abstract = "We have recently demonstrated that oral intake of glycine propionyl-L-carnitine (GPLC) increases plasma nitrate/nitrite (NOx), a surrogate measure of nitric oxide production. However, these findings were observed at rest, and in previously sedentary subjects. Purpose: In the present study, we sought to determine the impact of oral GPLC on plasma NOx at rest and in response to a period of reactive hyperemia in resistance trained men. Methods: Using a double blind, crossover design, 15 healthy men (24 ± 4 years) were assigned to GPLC (3 g/d PLC + 1044 mg glycine) and a placebo in random order, for a four-week period, with a two-week washout between condition assignment. Blood samples were taken from subjects at rest and at 0, 3, and 10 minutes following an ischemia-reperfusion protocol (six minutes of upper arm cuff occlusion at 200 mmHg followed by rapid reperfusion with cuff removal). Blood samples were taken from a forearm vein from the same arm used for the protocol and analyzed for total nitrate/nitrite. Data are presented as mean ± SEM. Results: A condition main effect (p = 0.0008) was noted for NOx, with higher values in subjects when using GPLC (45.6 ± 2.8 μmol·L-1) compared to placebo (34.9 ± 1.2 μmol·LL-1). No time main effect was noted (p = 0.7099), although values increased approximately 12{\%} from rest (37.7 ± 2.7 μmol·L-1) to a peak at 10 minutes post protocol (42.3 ± 3.3 μmol·L-1). The interaction effect was not significant (p = 0.8809), although paired time contrasts revealed higher values for GPLC compared to placebo at 3 (48.2 ± 6.7 vs. 34.9 ± 2.4 μmol·L-1; p = 0.033) and 10 (48.8 ± 5.9 vs. 35.7 ± 2.1 μmol·L-1; p = 0.036) minutes post protocol, with non-statistically significant differences noted at rest (41.8 ± 4.5 vs. 33.6 ± 2.5 μmol·L-1; p = 0.189) and at 0 minutes (43.6 ± 5.1 vs. 35.4 ± 2.7 μmol·L-1; p = 0.187) post protocol. An analysis by subject (collapsed across time) indicated that 11 of the 15 subjects experienced an increase in NOx with GPLC treatment. Conclusion: These findings indicate that short-term oral GPLC supplementation can increase NOx in resistance trained men. However, as with many dietary supplements, there exist both {"}responders{"} and {"}non-responders{"} to treatment. Future work may focus on the mechanisms for the discrepancy in response to GPLC supplementation for purposes of NOx elevation.",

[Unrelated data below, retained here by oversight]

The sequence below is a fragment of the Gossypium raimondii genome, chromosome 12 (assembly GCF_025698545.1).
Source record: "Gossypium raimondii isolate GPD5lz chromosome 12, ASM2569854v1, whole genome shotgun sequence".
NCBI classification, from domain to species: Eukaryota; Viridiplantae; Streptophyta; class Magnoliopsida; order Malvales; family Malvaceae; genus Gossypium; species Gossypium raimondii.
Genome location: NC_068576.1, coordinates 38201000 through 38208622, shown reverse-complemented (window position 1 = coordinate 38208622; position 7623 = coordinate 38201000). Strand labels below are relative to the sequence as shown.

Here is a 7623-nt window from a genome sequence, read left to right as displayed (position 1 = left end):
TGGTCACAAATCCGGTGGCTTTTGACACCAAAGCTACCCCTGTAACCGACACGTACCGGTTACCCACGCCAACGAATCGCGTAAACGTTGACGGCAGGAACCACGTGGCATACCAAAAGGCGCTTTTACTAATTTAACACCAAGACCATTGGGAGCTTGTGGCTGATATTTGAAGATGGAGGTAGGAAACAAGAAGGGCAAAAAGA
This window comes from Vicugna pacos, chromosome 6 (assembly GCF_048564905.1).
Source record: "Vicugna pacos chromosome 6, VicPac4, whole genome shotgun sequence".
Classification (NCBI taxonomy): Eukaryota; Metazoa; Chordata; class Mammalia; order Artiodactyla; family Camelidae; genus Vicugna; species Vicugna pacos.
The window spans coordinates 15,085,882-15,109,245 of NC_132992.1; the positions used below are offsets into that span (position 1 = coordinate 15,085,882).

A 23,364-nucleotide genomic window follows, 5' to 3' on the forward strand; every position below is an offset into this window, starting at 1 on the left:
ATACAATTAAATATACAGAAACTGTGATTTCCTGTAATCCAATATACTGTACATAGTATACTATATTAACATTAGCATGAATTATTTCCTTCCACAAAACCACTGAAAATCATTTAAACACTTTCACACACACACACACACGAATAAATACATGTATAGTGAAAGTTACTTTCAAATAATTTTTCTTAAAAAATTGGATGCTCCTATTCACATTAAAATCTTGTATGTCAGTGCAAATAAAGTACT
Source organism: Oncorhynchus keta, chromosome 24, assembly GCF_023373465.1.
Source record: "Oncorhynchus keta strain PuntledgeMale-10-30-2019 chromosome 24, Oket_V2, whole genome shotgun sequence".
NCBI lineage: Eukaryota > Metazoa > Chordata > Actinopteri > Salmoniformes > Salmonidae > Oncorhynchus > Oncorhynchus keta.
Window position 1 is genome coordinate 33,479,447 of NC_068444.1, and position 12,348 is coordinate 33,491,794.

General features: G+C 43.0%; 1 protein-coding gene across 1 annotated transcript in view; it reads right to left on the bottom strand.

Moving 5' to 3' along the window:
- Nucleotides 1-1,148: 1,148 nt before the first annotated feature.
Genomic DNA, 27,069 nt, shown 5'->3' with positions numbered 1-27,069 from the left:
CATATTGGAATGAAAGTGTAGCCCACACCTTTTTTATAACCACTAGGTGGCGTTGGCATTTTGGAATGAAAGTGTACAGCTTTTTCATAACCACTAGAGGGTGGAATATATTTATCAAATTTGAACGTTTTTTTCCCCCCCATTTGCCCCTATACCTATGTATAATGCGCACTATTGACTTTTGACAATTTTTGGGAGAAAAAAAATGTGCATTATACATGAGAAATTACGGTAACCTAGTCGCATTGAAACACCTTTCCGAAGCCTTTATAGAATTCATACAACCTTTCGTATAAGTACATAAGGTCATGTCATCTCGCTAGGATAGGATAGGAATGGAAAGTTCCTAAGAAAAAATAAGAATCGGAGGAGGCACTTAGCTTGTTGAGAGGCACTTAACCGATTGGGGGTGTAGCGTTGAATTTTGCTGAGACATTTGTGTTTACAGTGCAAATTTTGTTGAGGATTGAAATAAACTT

author = "Bloomer, {Richard J.} and Webb Smith and Fisher-Wellman, {Kelsey H.}",